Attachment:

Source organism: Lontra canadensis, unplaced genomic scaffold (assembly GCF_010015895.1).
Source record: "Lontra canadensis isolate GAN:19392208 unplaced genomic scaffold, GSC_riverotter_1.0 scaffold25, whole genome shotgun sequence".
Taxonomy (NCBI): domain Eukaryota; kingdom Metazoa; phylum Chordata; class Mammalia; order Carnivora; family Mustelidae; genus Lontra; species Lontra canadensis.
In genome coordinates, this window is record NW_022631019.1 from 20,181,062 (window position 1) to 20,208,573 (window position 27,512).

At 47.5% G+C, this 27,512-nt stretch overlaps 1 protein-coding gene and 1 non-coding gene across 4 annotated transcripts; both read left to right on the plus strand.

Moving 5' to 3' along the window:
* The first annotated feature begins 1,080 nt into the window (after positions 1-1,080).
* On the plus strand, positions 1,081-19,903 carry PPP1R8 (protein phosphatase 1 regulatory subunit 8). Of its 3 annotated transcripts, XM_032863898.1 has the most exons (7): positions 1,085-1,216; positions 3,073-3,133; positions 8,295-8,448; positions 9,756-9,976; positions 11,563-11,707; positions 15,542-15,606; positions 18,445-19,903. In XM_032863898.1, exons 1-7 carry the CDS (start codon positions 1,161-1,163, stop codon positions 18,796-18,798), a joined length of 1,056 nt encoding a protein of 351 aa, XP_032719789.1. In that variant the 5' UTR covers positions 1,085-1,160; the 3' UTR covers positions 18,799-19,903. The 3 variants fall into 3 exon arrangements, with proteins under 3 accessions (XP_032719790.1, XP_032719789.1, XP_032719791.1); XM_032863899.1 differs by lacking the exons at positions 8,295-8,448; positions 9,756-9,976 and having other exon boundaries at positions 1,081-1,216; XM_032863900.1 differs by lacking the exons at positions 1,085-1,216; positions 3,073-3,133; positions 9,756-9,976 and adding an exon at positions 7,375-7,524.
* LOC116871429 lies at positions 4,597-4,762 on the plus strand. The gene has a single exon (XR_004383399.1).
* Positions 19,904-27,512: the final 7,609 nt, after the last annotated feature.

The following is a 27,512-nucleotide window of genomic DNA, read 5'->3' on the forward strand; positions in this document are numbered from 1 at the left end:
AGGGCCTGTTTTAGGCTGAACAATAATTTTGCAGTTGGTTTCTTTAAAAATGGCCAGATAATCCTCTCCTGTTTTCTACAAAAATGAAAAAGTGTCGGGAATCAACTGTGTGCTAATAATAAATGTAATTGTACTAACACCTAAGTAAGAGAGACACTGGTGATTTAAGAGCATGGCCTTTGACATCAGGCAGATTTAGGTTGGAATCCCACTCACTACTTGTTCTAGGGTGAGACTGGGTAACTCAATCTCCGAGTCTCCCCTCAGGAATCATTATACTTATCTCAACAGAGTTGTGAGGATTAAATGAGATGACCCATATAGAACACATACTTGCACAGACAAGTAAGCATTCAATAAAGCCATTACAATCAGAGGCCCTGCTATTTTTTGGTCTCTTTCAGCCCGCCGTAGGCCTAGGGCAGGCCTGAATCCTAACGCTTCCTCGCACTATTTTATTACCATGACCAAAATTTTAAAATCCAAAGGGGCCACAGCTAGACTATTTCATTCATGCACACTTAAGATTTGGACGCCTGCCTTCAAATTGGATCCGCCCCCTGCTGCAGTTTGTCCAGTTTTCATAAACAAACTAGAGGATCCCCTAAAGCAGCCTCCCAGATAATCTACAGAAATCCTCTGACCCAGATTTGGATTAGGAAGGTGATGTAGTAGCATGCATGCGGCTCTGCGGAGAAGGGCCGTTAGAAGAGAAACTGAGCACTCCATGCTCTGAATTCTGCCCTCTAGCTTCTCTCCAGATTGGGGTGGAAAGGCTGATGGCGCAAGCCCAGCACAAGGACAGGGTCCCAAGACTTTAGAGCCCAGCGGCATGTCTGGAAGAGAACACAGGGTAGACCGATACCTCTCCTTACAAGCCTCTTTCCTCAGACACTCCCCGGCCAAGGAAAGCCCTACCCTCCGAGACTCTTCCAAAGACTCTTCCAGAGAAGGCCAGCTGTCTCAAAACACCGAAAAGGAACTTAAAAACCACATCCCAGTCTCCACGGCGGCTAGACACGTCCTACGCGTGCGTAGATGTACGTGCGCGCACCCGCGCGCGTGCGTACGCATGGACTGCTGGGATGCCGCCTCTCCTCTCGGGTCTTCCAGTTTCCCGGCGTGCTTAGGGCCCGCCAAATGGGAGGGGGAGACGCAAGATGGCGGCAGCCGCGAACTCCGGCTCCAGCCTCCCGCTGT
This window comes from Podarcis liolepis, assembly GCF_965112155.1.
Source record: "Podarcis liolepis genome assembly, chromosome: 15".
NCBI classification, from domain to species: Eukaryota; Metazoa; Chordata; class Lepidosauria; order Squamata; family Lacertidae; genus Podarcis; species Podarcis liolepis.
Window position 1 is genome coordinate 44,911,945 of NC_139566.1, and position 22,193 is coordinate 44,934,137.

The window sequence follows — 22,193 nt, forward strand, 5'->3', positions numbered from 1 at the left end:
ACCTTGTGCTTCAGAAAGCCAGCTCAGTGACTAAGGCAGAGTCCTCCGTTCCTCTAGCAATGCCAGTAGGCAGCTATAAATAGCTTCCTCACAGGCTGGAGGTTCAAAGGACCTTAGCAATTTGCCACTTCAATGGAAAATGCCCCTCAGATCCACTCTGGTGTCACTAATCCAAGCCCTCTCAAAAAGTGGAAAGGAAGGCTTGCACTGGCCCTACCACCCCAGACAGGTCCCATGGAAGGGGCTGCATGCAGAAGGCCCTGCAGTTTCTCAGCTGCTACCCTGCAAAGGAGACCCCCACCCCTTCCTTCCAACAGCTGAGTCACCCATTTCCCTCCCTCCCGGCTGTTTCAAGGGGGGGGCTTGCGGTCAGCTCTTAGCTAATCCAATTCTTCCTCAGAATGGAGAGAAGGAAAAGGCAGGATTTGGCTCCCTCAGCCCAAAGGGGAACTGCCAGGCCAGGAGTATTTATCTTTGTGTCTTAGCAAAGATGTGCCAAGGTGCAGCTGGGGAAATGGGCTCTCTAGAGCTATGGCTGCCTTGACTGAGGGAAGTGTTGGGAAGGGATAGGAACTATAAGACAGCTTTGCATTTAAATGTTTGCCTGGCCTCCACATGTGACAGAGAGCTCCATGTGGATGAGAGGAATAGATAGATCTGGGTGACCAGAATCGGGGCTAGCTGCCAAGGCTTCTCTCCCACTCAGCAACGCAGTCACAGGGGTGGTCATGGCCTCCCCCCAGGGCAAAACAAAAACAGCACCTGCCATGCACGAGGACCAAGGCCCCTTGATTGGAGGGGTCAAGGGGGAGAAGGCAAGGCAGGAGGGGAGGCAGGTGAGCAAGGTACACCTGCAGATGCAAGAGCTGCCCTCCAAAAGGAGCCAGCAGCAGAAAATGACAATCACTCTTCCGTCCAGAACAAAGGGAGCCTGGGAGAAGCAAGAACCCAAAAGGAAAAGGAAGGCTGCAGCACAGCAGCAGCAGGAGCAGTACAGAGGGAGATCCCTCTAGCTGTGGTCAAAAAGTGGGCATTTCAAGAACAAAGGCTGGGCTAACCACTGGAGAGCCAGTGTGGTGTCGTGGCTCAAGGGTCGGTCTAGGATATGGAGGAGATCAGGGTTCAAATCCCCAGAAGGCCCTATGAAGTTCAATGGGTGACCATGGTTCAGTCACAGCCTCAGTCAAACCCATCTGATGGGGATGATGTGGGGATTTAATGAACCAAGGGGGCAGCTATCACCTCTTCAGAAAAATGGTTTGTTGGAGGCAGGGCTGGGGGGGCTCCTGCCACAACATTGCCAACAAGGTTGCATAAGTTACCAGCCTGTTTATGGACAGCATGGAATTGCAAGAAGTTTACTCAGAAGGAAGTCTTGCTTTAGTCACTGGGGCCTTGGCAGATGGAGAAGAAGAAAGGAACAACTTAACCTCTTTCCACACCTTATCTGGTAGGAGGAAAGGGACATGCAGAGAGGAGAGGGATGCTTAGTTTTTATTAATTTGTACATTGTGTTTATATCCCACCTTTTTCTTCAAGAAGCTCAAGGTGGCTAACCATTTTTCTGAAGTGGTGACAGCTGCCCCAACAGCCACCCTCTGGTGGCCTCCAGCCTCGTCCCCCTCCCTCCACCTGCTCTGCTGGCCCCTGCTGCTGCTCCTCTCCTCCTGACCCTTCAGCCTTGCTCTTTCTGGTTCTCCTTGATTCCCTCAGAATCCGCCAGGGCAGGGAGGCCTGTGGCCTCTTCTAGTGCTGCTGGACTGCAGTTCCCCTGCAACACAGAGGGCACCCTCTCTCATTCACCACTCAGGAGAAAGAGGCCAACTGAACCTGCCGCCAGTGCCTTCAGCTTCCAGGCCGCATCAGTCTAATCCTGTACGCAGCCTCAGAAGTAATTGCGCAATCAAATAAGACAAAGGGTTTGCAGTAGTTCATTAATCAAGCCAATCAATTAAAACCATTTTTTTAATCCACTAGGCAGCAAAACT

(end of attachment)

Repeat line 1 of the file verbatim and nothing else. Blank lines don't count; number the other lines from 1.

Source organism: Lontra canadensis, unplaced genomic scaffold (assembly GCF_010015895.1).